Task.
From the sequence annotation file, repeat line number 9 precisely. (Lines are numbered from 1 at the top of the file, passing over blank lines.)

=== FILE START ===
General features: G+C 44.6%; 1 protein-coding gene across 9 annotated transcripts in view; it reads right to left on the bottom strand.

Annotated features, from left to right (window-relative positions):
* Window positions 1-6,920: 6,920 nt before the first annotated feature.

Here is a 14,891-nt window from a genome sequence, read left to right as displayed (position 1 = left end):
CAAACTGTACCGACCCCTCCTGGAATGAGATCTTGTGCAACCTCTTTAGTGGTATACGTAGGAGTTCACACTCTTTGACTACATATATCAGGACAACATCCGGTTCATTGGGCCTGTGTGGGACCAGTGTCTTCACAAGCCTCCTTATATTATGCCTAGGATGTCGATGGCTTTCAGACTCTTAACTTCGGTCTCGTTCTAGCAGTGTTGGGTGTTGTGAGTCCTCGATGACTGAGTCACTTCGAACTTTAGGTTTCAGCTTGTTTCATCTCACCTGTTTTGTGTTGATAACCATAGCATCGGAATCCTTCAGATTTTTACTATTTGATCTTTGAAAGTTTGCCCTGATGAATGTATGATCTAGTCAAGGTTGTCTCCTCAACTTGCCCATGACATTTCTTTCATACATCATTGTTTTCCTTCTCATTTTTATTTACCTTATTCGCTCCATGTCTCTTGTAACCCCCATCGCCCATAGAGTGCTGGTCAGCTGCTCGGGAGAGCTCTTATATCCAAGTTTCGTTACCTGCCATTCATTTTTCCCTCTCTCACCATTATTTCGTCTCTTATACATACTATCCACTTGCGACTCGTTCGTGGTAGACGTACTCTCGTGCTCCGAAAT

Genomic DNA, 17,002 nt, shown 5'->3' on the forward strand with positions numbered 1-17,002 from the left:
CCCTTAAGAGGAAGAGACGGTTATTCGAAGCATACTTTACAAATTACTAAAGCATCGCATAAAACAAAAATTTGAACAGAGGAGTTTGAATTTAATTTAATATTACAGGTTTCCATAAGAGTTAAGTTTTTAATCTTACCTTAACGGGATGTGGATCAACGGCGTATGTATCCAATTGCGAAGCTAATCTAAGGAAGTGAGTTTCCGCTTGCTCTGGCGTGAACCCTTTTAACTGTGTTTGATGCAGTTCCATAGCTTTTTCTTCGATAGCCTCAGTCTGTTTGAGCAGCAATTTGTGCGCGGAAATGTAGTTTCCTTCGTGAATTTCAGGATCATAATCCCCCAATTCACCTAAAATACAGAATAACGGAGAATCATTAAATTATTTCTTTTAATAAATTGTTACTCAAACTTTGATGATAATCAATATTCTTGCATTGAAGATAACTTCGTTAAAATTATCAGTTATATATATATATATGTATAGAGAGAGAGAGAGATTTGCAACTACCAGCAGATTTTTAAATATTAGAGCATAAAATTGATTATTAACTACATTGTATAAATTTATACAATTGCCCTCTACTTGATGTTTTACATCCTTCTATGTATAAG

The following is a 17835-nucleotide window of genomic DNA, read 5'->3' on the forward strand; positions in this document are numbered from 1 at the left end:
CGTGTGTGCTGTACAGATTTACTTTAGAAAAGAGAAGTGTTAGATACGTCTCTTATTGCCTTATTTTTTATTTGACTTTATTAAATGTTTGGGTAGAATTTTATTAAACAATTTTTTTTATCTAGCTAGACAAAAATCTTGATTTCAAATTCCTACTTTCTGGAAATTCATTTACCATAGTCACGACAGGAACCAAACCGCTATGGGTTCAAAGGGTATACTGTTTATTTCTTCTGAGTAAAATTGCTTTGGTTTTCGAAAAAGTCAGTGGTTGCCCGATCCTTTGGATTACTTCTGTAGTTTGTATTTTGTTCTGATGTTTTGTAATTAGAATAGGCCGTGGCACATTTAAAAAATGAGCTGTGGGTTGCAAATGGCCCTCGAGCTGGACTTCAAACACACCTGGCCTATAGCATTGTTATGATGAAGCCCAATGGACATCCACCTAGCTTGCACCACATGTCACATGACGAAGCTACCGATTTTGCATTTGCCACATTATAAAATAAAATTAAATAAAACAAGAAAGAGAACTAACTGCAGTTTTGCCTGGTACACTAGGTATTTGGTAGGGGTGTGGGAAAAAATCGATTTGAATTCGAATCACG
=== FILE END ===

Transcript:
CGTGTGTGCTGTACAGATTTACTTTAGAAAAGAGAAGTGTTAGATACGTCTCTTATTGCCTTATTTTTTATTTGACTTTATTAAATGTTTGGGTAGAATTTTATTAAACAATTTTTTTTATCTAGCTAGACAAAAATCTTGATTTCAAATTCCTACTTTCTGGAAATTCATTTACCATAGTCACGACAGGAACCAAACCGCTATGGGTTCAAAGGGTATACTGTTTATTTCTTCTGAGTAAAATTGCTTTGGTTTTCGAAAAAGTCAGTGGTTGCCCGATCCTTTGGATTACTTCTGTAGTTTGTATTTTGTTCTGATGTTTTGTAATTAGAATAGGCCGTGGCACATTTAAAAAATGAGCTGTGGGTTGCAAATGGCCCTCGAGCTGGACTTCAAACACACCTGGCCTATAGCATTGTTATGATGAAGCCCAATGGACATCCACCTAGCTTGCACCACATGTCACATGACGAAGCTACCGATTTTGCATTTGCCACATTATAAAATAAAATTAAATAAAACAAGAAAGAGAACTAACTGCAGTTTTGCCTGGTACACTAGGTATTTGGTAGGGGTGTGGGAAAAAATCGATTTGAATTCGAATCACG